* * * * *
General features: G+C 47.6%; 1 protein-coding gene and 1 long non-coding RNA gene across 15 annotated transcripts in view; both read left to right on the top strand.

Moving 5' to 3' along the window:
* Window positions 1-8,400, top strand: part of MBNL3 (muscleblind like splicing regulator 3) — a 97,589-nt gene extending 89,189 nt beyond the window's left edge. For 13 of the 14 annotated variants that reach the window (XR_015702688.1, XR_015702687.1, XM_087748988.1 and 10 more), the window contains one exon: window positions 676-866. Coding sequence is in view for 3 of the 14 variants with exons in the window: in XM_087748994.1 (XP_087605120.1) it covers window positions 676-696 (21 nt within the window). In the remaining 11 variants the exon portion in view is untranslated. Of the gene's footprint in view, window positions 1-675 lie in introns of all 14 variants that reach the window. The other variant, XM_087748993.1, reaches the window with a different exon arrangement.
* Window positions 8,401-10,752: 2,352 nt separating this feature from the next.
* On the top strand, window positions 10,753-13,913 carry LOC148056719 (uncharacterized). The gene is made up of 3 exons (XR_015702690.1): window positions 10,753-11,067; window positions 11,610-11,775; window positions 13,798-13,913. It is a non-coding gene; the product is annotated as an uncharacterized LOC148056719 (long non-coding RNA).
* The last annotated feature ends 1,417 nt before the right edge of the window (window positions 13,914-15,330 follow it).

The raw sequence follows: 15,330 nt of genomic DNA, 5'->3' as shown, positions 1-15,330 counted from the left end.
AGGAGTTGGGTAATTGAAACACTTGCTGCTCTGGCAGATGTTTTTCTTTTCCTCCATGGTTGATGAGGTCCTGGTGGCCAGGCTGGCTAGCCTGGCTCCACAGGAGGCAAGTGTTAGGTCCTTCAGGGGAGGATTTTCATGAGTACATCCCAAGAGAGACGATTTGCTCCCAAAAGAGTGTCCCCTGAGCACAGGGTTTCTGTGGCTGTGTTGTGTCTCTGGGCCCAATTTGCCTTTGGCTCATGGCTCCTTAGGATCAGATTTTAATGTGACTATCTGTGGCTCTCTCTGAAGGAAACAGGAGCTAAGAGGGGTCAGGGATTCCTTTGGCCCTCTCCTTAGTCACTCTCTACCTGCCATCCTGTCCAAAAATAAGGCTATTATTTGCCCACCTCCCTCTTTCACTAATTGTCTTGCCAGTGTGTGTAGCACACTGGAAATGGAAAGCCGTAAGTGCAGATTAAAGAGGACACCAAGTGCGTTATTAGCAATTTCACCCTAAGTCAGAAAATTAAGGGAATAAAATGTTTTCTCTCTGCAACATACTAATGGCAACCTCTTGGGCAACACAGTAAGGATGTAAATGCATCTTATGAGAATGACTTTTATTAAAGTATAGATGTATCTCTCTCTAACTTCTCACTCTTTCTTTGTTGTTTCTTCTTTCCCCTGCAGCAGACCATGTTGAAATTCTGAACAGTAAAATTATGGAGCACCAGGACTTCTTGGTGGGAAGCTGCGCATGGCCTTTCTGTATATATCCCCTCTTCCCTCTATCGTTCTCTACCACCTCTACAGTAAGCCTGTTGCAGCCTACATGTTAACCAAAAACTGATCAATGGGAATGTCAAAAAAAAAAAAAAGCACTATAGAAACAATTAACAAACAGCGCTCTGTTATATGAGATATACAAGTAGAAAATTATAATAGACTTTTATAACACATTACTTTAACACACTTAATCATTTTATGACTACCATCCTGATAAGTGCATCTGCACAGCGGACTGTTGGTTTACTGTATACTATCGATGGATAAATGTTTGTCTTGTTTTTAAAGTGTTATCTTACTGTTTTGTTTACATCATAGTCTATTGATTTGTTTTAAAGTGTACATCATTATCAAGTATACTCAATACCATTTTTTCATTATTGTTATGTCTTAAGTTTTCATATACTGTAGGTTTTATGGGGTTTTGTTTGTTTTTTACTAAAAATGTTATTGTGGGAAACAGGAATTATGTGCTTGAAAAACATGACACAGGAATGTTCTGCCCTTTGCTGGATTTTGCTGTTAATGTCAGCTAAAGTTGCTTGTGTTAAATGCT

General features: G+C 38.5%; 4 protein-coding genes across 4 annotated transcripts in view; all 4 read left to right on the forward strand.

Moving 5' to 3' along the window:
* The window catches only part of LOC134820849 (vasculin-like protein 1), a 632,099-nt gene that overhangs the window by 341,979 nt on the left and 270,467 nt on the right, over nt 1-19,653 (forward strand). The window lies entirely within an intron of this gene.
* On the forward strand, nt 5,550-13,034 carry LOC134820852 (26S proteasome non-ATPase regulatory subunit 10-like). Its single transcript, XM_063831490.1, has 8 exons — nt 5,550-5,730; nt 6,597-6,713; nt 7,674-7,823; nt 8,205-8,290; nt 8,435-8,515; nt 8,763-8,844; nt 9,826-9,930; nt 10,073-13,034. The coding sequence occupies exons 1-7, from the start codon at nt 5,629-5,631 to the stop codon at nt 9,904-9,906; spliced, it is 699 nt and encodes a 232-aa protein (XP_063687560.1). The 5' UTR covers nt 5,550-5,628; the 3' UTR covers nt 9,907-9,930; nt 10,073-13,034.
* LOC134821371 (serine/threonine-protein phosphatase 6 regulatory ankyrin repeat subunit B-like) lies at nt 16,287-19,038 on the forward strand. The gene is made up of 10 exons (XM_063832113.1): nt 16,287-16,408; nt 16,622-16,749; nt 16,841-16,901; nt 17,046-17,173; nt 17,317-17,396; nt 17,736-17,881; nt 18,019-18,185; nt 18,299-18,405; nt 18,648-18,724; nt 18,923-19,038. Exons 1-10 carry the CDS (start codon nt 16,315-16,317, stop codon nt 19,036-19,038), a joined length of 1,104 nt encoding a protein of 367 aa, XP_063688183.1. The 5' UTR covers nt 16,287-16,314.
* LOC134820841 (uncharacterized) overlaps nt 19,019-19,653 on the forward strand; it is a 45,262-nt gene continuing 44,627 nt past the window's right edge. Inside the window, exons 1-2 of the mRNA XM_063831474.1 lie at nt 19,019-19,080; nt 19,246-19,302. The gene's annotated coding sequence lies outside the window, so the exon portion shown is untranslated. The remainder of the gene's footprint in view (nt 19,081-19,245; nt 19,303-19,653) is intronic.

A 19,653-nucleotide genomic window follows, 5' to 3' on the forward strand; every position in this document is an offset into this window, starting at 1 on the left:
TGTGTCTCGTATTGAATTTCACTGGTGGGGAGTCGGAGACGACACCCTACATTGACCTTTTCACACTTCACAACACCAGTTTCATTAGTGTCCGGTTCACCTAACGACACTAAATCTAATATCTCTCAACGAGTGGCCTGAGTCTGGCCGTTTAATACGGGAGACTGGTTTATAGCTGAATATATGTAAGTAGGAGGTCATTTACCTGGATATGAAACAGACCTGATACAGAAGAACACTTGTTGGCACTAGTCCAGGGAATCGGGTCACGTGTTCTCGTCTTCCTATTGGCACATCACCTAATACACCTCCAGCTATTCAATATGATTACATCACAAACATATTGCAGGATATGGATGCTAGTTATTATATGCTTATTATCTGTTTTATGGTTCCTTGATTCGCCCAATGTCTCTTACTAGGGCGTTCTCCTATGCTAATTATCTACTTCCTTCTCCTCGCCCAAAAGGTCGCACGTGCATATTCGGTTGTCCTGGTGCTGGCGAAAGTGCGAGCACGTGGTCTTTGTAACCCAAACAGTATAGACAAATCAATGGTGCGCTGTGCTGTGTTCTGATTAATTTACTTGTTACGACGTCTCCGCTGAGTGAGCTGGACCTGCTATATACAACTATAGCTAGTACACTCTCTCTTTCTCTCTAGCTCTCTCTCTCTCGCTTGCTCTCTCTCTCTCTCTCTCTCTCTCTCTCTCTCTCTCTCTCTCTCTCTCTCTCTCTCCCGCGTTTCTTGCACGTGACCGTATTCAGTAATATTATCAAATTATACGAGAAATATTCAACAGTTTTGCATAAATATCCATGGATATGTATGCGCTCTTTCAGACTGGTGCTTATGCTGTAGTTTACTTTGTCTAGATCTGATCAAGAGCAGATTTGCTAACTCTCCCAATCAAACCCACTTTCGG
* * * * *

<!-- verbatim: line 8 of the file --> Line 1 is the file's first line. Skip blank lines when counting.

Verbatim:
AGGAGTTGGGTAATTGAAACACTTGCTGCTCTGGCAGATGTTTTTCTTTTCCTCCATGGTTGATGAGGTCCTGGTGGCCAGGCTGGCTAGCCTGGCTCCACAGGAGGCAAGTGTTAGGTCCTTCAGGGGAGGATTTTCATGAGTACATCCCAAGAGAGACGATTTGCTCCCAAAAGAGTGTCCCCTGAGCACAGGGTTTCTGTGGCTGTGTTGTGTCTCTGGGCCCAATTTGCCTTTGGCTCATGGCTCCTTAGGATCAGATTTTAATGTGACTATCTGTGGCTCTCTCTGAAGGAAACAGGAGCTAAGAGGGGTCAGGGATTCCTTTGGCCCTCTCCTTAGTCACTCTCTACCTGCCATCCTGTCCAAAAATAAGGCTATTATTTGCCCACCTCCCTCTTTCACTAATTGTCTTGCCAGTGTGTGTAGCACACTGGAAATGGAAAGCCGTAAGTGCAGATTAAAGAGGACACCAAGTGCGTTATTAGCAATTTCACCCTAAGTCAGAAAATTAAGGGAATAAAATGTTTTCTCTCTGCAACATACTAATGGCAACCTCTTGGGCAACACAGTAAGGATGTAAATGCATCTTATGAGAATGACTTTTATTAAAGTATAGATGTATCTCTCTCTAACTTCTCACTCTTTCTTTGTTGTTTCTTCTTTCCCCTGCAGCAGACCATGTTGAAATTCTGAACAGTAAAATTATGGAGCACCAGGACTTCTTGGTGGGAAGCTGCGCATGGCCTTTCTGTATATATCCCCTCTTCCCTCTATCGTTCTCTACCACCTCTACAGTAAGCCTGTTGCAGCCTACATGTTAACCAAAAACTGATCAATGGGAATGTCAAAAAAAAAAAAAAGCACTATAGAAACAATTAACAAACAGCGCTCTGTTATATGAGATATACAAGTAGAAAATTATAATAGACTTTTATAACACATTACTTTAACACACTTAATCATTTTATGACTACCATCCTGATAAGTGCATCTGCACAGCGGACTGTTGGTTTACTGTATACTATCGATGGATAAATGTTTGTCTTGTTTTTAAAGTGTTATCTTACTGTTTTGTTTACATCATAGTCTATTGATTTGTTTTAAAGTGTACATCATTATCAAGTATACTCAATACCATTTTTTCATTATTGTTATGTCTTAAGTTTTCATATACTGTAGGTTTTATGGGGTTTTGTTTGTTTTTTACTAAAAATGTTATTGTGGGAAACAGGAATTATGTGCTTGAAAAACATGACACAGGAATGTTCTGCCCTTTGCTGGATTTTGCTGTTAATGTCAGCTAAAGTTGCTTGTGTTAAATGCT